Copyright on Basic Information

The form of copyright transfers from authors to publishers in academic publishing is changing accordingly: almost every publisher tolerates the distribution of material in separate archives out of their control, either local to institutions, or worldwide. Hence the copyright on basic information is actually returning to the hands of the scientific community, through open archives. Copyright coming from the publisher-added values---which are selection, printing and distribution---is no longer justified since:

Moreover, it is useful to bear in mind that it has become increasingly difficult to prevent file sharing among groups of users, thus making it unpopular but also impractical to charge for direct document access (see the example of watermarking in the world of commercial music distribution).

An Opportunity and a Challenge

The vacuum left behind by traditional publishing houses offers a great opportunity to the academic world to resume control over the process of publishing its own results. After all, this is the way it used to be up to the second half of this century when commercial enterprises took over the job from the scholarly societies. Leading the way is the high-energy physics community where the pre-print distribution has moved completely away from the paper-based system into a fully electronic system based on open archives.[1] At the same time, freely accessible peer-reviewed journals have started to challenge the more traditional, and paper-based journals showing that the entire paper-based cycle can be effectively replaced by a web-based one.[2]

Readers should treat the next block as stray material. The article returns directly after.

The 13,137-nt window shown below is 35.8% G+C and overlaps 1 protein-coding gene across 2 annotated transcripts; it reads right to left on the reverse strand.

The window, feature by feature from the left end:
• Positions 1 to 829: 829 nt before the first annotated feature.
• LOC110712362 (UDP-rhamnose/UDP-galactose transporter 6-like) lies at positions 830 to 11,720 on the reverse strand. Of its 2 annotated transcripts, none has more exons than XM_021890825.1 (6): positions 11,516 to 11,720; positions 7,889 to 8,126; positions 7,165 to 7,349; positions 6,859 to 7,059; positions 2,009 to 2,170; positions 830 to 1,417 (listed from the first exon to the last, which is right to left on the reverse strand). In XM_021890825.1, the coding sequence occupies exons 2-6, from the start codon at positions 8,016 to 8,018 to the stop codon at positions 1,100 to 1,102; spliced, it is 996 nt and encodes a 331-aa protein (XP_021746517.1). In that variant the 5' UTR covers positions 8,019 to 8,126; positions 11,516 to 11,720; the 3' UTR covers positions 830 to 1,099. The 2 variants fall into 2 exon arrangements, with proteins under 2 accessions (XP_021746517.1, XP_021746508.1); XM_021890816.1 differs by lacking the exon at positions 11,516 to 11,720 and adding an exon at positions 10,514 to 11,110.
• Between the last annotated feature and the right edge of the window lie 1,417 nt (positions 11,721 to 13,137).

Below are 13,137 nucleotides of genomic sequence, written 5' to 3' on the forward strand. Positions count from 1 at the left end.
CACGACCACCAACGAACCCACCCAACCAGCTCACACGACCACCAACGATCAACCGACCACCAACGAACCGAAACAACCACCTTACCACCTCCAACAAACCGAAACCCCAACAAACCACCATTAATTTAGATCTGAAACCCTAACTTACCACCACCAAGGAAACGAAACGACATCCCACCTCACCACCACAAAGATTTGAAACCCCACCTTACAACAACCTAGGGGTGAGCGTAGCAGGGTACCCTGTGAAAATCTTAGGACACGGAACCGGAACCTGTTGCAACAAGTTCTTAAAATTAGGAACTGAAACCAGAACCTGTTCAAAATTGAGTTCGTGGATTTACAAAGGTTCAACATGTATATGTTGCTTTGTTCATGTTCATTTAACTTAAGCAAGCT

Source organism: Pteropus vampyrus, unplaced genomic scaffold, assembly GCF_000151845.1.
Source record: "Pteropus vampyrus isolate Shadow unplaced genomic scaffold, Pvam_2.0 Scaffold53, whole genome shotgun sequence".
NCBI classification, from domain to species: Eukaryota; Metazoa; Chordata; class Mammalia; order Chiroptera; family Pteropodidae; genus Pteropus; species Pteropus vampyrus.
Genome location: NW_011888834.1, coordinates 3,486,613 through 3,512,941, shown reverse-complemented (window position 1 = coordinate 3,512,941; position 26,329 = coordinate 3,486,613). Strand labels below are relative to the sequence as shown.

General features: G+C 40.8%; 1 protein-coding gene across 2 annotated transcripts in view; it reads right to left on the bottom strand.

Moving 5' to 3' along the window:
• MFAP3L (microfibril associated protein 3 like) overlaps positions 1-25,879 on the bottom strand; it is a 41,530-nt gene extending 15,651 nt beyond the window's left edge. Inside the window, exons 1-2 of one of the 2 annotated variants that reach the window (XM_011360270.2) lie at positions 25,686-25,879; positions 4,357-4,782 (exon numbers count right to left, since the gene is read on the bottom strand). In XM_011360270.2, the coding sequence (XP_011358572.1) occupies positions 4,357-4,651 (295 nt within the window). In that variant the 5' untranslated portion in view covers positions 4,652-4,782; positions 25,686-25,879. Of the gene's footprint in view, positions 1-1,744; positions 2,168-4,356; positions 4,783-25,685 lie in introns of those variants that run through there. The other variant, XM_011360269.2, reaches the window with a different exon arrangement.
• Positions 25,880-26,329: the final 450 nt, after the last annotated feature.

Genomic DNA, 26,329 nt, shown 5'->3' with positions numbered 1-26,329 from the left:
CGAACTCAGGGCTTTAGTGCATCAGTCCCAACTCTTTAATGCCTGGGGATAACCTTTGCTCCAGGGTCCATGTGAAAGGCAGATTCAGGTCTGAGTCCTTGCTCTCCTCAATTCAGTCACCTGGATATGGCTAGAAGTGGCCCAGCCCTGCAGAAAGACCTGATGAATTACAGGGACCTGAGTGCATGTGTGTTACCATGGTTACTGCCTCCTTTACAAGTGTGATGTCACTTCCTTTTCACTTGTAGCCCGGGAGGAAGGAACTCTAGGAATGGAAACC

New Tools: Hardware vs. Software

It seems clear that some of the most decisive future changes are going to take place in hardware development. The best example is paper. For years we have been struggling with computer screens, the problem being that it is difficult to really concentrate when reading a screen. On the other hand, paper, as beautifully apt to carry written text and pictures as it is, lacks the advantage of computer screens. It now seems likely that in the near future there will be a kind of paper in which ink dots, or e-ink, will be controlled by chips thereby providing the advantages of both media. Another example is high-quality printing (and binding) machines. The day all libraries will be equipped with such machines the exchange of papers will take place entirely on-line and mailing of journals will stop altogether. A final example is 3rd-generation technology in which mobile phones, TV and web browsing come together, raising the issue of providing access to, for instance, hand-held devices with minimal operative systems. It is therefore important to bear in mind that many parts of the software we are going to write today will be implemented tomorrow on new and better hardware, but also on a greater variety of hardware types (e.g., existing mobile phones browsing the web).